5/16/13 UPDATE: Note that the 30 Day Free Prime Trial offer may no longer be in effect; it was valid as of the writing of this post, and comes back from time to time, but I can’t guarantee it’s still in effect as you read this.
I am a bargain hunter par excellence, I know a great deal when I see one. I also know that time-consuming, hassle-filled “bargains” aren’t really bargains at all, and neither are low prices on crummy products or services. Having said all that, I can tell you that taking advantage of free trial periods for premium services is one of the major tools in my bargain hunter’s utility belt.
Free Trials: These Days, It’s Easy To Cancel Before The Expiration Date
You may be leery of “free” trials, because as we all know the sellers’ goal is to hook you in and hope you forget to cancel the free trial at the end of the trial period, so they can start charging you for real. But in today’s world, where we can set all kinds of alarms and reminders on our smartphones and other gizmos, or schedule an email reminder to be sent to ourselves a day or two before the expiration date, there’s no reason why anyone should miss that cutoff.
And sometimes, you’ll find you actually WANT to keep whatever the service is and won’t mind letting it renew at the end of the trial. That was sure my experience with Amazon Prime, but I’ll leave it to you to find out for yourself by giving the free Amazon Prime 30 Day Trial a whirl.
Take that Prime trial for all it’s worth (and it’s worth A LOT, as you’re about to learn), and if you can’t or don’t want to afford it when the trial ends, cancel. No harm no foul, no real money spent.
Why This Is The Perfect Time For A Free Amazon Prime Trial
This is the time of year when we’re all about to be besieged by yet another gift-giving season. Graduations, weddings, Mothers Day and Fathers Day are all right around the corner, and here’s where that free, two-day shipping that comes as part of Amazon Prime (and the free trial!) comes in so very handy.
While you won’t get the free, two-day shipping on products “fulfilled” by outside vendors, pretty much anything you buy from Amazon that’s being shipped by Amazon will qualify. Just look for the Prime Eligible icon right beneath the product name to be sure. You can also limit your searches to Prime Eligible items by ticking the little box in the left-hand column when viewing search results on Amazon.
Free Video Streaming – Use Your Free Trial To Compare Amazon’s Prime Video Catalog To Netflix or Hulu+
I made the switch from Netflix, which was costing me $8 a month (that’s $96/year), to Amazon Prime (currently priced at $79/year), and I’ve never regretted it. Many of my friends aren’t happy with Netflix, but they’re hesitant to take the plunge with Amazon Instant Videos or any other service. With the free trial, you can take a whole month to make up your mind at no cost.
Between the free shipping and the free video streaming (from a video catalog that includes programming from the BBC, Discovery Channel, Nickelodeon, and all the major movie studios), I found it was a deal that was tough to beat. But again, you can always cancel the free trial at the end of the 30 days if your experience is different.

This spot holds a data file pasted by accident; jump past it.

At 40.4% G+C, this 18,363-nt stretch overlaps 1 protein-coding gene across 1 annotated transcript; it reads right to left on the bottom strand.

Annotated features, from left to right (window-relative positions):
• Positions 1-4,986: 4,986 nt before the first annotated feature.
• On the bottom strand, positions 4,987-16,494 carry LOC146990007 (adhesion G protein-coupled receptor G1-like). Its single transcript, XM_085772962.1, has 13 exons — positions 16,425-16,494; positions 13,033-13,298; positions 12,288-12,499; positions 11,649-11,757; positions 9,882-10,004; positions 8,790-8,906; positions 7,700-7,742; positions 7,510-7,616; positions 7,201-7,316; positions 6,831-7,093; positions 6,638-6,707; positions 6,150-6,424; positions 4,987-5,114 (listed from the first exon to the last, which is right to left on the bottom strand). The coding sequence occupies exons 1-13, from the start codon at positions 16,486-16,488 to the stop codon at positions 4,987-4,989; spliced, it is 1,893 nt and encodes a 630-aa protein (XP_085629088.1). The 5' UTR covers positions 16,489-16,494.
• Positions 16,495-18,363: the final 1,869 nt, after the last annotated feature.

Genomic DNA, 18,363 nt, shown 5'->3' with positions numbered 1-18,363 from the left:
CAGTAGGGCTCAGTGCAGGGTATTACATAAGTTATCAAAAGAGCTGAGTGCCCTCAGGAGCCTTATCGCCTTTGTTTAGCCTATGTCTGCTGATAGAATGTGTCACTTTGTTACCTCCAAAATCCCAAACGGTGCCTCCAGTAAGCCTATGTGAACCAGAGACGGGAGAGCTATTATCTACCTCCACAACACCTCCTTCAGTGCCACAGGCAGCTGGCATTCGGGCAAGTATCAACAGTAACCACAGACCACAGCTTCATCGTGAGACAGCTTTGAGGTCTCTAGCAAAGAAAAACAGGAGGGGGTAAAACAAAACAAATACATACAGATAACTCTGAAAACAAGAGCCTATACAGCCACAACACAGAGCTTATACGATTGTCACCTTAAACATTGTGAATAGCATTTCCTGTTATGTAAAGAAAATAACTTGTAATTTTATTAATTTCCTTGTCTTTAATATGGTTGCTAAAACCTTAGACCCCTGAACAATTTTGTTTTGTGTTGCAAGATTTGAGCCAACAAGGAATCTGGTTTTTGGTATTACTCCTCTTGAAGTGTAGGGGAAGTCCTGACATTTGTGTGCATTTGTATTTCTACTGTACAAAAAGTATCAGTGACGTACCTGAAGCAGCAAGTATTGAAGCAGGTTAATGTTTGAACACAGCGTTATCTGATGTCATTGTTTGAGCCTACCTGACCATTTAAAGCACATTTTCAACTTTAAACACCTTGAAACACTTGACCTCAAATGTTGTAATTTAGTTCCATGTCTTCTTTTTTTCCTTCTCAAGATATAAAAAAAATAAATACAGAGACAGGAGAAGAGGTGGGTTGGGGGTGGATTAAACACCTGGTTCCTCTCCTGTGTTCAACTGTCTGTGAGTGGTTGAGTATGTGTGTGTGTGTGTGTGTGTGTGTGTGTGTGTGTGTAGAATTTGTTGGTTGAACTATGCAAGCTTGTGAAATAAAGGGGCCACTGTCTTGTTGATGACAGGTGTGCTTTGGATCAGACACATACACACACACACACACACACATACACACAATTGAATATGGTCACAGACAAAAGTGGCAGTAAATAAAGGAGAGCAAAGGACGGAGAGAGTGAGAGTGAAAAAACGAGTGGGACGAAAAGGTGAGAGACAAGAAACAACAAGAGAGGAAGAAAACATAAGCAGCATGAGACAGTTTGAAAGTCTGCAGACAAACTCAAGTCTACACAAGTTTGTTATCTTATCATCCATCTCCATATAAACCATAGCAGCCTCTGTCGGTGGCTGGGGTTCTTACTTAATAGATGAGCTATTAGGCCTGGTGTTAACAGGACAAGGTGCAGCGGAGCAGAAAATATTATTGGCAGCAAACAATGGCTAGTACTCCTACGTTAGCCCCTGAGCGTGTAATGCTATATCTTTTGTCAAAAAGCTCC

Amazon Prime members get unlimited access to stream all the video content in Amazon’s Prime Instant Video catalog for free. Using the FREE Amazon Unbox player, you can stream those videos to your computer. Using the FREE player app, you can stream them to all kinds of mobile devices, gaming consoles and home theater components, including Kindle Fires, iPads, iPod Touch, XBOX, Wii, and many more. Click here to view a full list of all the devices you can use, and to access the free app download.
The timing is ideal for the free trial right now if you’re a Bond fan, because Amazon has added a lot of James Bond films to the Prime Instant Video catalog for the month of April. This post on the Kindle Fire on Nation Daily site lists them all. You can have your own little Bond film festival, all month long!
Check Out A Book From The Prime Kindle Owners Lending Library
Yet another benefit of Amazon Prime for those who own Kindle or Kindle Fire devices is access to the Prime Kindle Owners Lending Library: a collection of thousands of recent bestsellers and critically acclaimed books from major authors and publishers, as well as a generous sprinkling of well-reviewed indie books, all of which you can “borrow” for as long as the full duration of your Prime trial.
In all honesty, this is not a feature I’ve taken much advantage of since becoming a Prime member, because my preferred format for books is audiobooks. But for avid readers, it can be a godsend. If you own a Kindle or Fire and normally spend $80 a year or more on Kindle books, this feature alone can make keeping your membership after the trial expires worthwhile. Click here to view Amazon’s page with more information about accessing and using the Prime Kindle Owners Lending Library.
Click here to grab the free Amazon Prime 30-day Trial, and don’t forget to set that smartphone reminder, write it on your calendar or whatever so you’ll be reminded to cancel before the end of the trial period. But also don’t be surprised if, at the end of the trial, you find you don’t want to cancel.